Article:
1. Those who run a race to get from one site or monument to the next, striking them off their checklist one by one. I call them 'Postcard People.' They seem most interested in collecting postcards or photographs as souveniers, or medals, as a way to say, "Been there, done that!"
2. Those who visit a site, monument or place and enjoy digging a little deeper, to connect to its history, purpose and meaning. I call these people 'Profound Travelers.'
Neither traveler is right or wrong. Yet, it's important to know the type of traveler you are to know whether or not the book, Spirit Stones, will be an enjoyable read for you.
Spirit Stones is a history lesson of the relics of the Neolithic Era and Bronze Age civilizations. Now, if you are a Postcard People, you may already be closing this blog post as well as the idea of purchasing the book. But, if you are a Profound Traveler, you will concur with the author's statement, "If we want to appreciate the world's megalithic monuments, we have to start with an attempt to understand and connect with the prehistoric mentality that created them."
I am a Profound Traveler. Simply photographing a megalith would not be enough. I would want to know more. Why was it built? What was its purpose? What did it mean to the people who put it there? I imagine myself back in that time. What did it feel like? Dianne Ebertt Beeaff tells us, "The megalithic builders of our ancestry were...intelligent and inquisitive...Their lives were short, insecure and filled with suffering. But they laughed and cried just as we do, and they must have found their world as full of wonder, cruelty, beauty and violence as we do ours."
I have not been fortunate enough to visit all the megaliths Beeaff writes about. Nor did I have much knowledge of them or those who built them prior to reading Spirit Stones. Like the burial tombs of Dowth, Knowth and Newgrange, massive Neolithic chambered tombs in Ireland dating back to 3200 BC. "The great tomb was the focus of a community...they were the cathedrals or parish churches of their day..." Beeaff goes on to tell more about the burial practices, giving great insight into our ancestries' lifestyles and belief systems.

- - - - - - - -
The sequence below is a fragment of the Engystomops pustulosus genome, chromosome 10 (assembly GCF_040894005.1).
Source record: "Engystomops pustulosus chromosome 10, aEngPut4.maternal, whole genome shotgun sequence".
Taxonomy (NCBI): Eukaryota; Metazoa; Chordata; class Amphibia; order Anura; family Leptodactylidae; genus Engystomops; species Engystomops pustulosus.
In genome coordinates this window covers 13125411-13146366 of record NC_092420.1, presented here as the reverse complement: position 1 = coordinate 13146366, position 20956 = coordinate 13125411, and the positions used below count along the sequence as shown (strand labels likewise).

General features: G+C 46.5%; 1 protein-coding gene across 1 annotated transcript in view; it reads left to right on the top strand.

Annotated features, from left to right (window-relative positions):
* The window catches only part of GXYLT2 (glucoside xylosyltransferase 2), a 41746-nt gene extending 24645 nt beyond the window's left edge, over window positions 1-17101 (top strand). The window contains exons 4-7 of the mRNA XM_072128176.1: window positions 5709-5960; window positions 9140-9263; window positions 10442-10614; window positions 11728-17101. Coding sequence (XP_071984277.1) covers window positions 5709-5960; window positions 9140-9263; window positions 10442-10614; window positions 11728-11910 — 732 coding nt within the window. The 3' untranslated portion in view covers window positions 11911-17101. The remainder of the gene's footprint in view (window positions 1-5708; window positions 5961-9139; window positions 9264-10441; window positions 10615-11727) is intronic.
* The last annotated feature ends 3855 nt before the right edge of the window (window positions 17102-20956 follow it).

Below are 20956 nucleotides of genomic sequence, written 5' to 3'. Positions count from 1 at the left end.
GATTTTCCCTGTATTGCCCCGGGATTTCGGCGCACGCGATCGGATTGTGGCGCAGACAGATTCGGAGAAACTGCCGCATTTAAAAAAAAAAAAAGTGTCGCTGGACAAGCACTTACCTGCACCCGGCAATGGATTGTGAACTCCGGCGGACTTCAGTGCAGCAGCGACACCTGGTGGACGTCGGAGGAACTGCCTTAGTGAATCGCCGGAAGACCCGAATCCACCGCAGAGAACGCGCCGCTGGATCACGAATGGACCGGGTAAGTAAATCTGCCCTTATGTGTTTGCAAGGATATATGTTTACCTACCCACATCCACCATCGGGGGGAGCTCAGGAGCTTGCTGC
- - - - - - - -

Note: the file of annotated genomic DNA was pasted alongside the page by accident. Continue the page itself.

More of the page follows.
One of the sayings in my house is: If we would remember our history lessons, we wouldn't repeat the same mistakes over and over again. Generally, we are refering to politics. According to Beeaff, we can also learn valuable lessons from megalighic monuments. "Their builders paired stones of different shapes, lengths and colors. They placed a squat gray granite boulder beside a lofty red sandstone monolith. They used the square and the circle to define sacred space, and they directed the light of the sun or the moon... They have a fascinating relevance to our everyday living."
Ask any good interior decorator and he/she will tell you a good design will give you balance in a room, evoke a desired feeling, and bring a sense of warmth and peace. A designer will encourage the use of hard materials mixed with softer ones, square items offset by round ones, and the use of multiple colors. The proper use of these design tactics create the perfect fusion of form and function. Beeaff draws a similar conclusion from her study of megaliths. She has examined the materials, design, colors and motif of megaliths to draw modern day lessons to apply understanding, appreciation, peace and harmony in our lives.
Spirit Stones is not a book to scan and leave on a bookshelf to collect dust. It is meant to be a part of your journey in travel. I will carry it on future travels to England, Ireland and Scotland to help me "unravel the megalithic mysteries of Western Europe's prehistoric monuments."
To learn more and receive your copy: Spirit Stones
Dianne Ebertt Beeaff has worked extensively as a freelance writer and artist. She is an avid traveler and historian, drawn to the architecture of Europe's megalithic monuments, stone circles and burial chambers, as well as their spiritual allure and contemporary significance. A history major at the University of Arizona, she graduated with high honors and has skillfully applied her expertise with historical research and analysis to her personal and professional writing.